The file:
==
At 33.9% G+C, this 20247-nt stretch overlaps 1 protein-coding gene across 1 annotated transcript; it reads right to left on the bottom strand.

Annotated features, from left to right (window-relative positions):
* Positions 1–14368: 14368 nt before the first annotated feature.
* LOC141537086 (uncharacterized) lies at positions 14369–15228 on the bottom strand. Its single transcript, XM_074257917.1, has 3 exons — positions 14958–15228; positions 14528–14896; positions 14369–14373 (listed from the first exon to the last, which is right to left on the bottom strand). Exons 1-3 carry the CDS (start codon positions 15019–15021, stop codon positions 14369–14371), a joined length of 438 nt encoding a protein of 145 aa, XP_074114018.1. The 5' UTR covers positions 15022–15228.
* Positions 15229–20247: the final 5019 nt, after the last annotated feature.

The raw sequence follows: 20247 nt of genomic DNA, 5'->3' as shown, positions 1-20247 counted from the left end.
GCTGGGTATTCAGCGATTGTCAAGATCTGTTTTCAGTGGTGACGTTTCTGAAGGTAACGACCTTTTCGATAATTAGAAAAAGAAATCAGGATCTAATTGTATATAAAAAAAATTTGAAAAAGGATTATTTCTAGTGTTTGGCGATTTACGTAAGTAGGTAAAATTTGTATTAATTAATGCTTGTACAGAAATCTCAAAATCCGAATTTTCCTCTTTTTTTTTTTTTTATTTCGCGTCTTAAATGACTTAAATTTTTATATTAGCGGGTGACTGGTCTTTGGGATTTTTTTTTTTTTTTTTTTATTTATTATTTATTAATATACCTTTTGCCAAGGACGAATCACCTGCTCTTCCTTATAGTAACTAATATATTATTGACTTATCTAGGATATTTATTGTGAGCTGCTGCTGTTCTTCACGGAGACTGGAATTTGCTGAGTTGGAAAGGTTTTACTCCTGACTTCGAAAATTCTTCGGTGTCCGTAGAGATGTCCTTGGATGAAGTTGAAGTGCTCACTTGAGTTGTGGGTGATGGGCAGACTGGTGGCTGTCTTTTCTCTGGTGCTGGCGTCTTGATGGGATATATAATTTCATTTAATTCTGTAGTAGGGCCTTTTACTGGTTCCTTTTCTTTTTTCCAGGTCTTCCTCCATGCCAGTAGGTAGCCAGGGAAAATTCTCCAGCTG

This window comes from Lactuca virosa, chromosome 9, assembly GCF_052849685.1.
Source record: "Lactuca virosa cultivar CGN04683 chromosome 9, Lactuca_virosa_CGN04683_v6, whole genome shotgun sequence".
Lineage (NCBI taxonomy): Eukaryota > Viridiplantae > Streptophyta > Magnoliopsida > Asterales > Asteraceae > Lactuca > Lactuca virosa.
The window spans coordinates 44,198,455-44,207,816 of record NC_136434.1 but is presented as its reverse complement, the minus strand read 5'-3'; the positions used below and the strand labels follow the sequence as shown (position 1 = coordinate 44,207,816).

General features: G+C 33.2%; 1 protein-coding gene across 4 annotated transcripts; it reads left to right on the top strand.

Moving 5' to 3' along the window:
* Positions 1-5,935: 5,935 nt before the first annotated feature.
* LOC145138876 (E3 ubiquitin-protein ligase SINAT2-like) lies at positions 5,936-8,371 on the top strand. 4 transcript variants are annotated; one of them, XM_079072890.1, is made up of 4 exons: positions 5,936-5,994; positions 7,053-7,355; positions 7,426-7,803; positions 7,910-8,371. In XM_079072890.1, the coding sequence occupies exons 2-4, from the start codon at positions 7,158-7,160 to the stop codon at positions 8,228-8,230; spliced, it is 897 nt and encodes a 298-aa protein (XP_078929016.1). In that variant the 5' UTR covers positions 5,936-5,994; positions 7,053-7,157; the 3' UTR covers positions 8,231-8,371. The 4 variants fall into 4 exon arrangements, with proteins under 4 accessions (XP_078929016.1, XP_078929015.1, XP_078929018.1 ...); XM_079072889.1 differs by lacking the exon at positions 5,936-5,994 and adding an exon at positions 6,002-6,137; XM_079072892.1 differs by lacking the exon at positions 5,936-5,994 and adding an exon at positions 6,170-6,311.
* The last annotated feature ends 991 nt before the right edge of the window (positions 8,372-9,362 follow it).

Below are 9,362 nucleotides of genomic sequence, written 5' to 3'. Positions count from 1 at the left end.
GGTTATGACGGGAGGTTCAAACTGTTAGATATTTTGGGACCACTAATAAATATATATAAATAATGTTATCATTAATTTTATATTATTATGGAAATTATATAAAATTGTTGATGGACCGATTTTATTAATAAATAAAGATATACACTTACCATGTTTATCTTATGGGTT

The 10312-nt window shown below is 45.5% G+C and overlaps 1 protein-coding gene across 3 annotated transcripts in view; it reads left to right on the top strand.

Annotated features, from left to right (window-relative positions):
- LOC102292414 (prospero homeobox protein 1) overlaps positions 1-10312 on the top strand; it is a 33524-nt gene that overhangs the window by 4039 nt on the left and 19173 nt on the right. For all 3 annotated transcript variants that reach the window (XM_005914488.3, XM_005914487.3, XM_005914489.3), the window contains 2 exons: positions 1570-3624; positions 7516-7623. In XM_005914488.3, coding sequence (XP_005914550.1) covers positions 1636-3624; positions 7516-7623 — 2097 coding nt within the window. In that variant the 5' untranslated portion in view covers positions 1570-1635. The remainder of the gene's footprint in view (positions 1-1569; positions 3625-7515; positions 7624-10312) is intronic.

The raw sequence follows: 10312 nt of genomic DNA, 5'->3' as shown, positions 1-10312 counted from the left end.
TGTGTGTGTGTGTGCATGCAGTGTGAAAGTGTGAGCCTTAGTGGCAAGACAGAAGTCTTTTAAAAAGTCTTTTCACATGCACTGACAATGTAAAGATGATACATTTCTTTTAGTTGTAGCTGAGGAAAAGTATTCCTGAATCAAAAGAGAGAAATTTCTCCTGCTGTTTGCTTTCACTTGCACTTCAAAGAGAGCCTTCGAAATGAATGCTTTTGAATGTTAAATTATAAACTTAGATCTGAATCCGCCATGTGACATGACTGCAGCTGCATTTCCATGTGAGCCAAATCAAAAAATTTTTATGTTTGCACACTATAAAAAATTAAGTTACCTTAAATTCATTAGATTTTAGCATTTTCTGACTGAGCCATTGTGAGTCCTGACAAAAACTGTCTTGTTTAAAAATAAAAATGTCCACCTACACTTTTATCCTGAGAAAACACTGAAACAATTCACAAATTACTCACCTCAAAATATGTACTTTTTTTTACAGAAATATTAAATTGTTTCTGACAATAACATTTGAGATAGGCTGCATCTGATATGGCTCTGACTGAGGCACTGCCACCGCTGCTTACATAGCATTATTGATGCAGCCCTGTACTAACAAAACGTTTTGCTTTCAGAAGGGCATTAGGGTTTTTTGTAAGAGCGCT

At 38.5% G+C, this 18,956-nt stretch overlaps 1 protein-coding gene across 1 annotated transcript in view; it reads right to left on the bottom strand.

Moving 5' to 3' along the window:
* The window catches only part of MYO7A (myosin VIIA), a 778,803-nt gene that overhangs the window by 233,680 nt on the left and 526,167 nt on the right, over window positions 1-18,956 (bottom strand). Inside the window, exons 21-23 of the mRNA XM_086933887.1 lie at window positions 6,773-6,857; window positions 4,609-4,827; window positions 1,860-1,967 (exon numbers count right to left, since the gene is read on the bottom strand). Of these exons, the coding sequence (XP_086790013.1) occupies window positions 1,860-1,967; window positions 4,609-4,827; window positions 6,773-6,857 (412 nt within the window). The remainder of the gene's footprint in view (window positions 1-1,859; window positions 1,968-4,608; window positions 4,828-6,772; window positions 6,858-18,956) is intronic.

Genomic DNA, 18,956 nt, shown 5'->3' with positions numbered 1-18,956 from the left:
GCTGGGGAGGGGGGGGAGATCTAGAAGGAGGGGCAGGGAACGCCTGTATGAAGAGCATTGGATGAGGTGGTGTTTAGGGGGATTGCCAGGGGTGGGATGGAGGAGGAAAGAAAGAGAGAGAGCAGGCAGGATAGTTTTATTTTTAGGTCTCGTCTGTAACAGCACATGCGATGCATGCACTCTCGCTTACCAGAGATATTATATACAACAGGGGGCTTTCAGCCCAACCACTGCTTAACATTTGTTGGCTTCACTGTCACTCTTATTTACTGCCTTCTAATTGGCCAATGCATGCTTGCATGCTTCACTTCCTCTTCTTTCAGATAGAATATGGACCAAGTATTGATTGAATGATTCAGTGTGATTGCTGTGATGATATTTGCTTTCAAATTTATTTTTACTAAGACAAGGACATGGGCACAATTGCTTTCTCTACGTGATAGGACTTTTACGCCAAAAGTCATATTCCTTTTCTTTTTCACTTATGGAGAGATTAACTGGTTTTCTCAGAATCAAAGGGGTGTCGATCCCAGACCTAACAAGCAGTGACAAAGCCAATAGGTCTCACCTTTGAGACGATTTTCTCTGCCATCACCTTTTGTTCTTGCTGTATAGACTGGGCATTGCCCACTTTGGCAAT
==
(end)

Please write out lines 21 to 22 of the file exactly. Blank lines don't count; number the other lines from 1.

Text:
- LOC102292414 (prospero homeobox protein 1) overlaps positions 1-10312 on the top strand; it is a 33524-nt gene that overhangs the window by 4039 nt on the left and 19173 nt on the right. For all 3 annotated transcript variants that reach the window (XM_005914488.3, XM_005914487.3, XM_005914489.3), the window contains 2 exons: positions 1570-3624; positions 7516-7623. In XM_005914488.3, coding sequence (XP_005914550.1) covers positions 1636-3624; positions 7516-7623 — 2097 coding nt within the window. In that variant the 5' untranslated portion in view covers positions 1570-1635. The remainder of the gene's footprint in view (positions 1-1569; positions 3625-7515; positions 7624-10312) is intronic.

The raw sequence follows: 10312 nt of genomic DNA, 5'->3' as shown, positions 1-10312 counted from the left end.